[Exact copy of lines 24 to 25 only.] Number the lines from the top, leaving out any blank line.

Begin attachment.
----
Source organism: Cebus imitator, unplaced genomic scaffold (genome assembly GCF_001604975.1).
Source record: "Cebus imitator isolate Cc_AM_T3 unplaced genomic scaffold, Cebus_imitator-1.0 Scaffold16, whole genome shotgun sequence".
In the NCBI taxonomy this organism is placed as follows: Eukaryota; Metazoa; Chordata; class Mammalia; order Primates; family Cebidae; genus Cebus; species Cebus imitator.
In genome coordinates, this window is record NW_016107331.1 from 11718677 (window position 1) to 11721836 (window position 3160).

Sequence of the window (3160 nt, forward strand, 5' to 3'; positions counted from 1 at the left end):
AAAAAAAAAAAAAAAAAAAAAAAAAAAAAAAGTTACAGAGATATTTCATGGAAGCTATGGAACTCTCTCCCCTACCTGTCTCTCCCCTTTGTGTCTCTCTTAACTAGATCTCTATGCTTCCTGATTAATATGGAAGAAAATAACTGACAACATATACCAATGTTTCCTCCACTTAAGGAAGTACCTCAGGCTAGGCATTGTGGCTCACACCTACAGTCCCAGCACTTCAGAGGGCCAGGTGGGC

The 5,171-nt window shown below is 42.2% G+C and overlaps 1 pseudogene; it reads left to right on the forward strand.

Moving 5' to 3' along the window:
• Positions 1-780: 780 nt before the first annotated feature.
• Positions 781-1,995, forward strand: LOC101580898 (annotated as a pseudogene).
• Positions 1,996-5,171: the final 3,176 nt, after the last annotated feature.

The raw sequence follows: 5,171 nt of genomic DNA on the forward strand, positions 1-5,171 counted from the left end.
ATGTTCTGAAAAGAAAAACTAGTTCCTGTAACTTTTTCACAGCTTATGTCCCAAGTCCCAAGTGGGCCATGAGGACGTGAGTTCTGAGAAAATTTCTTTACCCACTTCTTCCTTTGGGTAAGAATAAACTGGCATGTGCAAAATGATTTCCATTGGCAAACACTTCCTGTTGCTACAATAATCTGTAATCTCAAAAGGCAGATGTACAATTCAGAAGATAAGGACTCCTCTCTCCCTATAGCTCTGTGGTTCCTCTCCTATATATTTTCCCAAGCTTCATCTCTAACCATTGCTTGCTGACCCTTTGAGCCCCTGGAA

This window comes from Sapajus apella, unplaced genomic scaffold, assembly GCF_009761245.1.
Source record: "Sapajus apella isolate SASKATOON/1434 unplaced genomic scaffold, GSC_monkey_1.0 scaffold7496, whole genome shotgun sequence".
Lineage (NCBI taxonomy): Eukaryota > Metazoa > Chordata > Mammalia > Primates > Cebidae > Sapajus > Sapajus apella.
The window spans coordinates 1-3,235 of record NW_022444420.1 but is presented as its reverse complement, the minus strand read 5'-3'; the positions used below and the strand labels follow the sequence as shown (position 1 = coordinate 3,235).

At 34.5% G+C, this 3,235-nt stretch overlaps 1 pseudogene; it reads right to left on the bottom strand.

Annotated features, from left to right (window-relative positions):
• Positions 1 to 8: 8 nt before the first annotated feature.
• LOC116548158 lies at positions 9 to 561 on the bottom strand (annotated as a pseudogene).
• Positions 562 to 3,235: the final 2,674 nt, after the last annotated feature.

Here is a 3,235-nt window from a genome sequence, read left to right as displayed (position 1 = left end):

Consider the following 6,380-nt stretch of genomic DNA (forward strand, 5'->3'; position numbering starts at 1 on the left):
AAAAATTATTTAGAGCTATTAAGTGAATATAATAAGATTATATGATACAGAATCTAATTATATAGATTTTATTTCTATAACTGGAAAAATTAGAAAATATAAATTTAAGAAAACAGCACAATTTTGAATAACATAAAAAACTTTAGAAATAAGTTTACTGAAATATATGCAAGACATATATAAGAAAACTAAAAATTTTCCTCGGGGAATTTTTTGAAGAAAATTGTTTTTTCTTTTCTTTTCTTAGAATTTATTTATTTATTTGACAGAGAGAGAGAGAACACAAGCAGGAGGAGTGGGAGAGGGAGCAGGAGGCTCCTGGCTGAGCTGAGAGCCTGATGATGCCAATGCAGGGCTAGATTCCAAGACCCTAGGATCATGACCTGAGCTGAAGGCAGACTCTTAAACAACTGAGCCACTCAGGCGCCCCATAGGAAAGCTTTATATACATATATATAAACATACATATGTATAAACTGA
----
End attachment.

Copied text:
Consider the following 6,380-nt stretch of genomic DNA (forward strand, 5'->3'; position numbering starts at 1 on the left):
AAAAATTATTTAGAGCTATTAAGTGAATATAATAAGATTATATGATACAGAATCTAATTATATAGATTTTATTTCTATAACTGGAAAAATTAGAAAATATAAATTTAAGAAAACAGCACAATTTTGAATAACATAAAAAACTTTAGAAATAAGTTTACTGAAATATATGCAAGACATATATAAGAAAACTAAAAATTTTCCTCGGGGAATTTTTTGAAGAAAATTGTTTTTTCTTTTCTTTTCTTAGAATTTATTTATTTATTTGACAGAGAGAGAGAGAACACAAGCAGGAGGAGTGGGAGAGGGAGCAGGAGGCTCCTGGCTGAGCTGAGAGCCTGATGATGCCAATGCAGGGCTAGATTCCAAGACCCTAGGATCATGACCTGAGCTGAAGGCAGACTCTTAAACAACTGAGCCACTCAGGCGCCCCATAGGAAAGCTTTATATACATATATATAAACATACATATGTATAAACTGA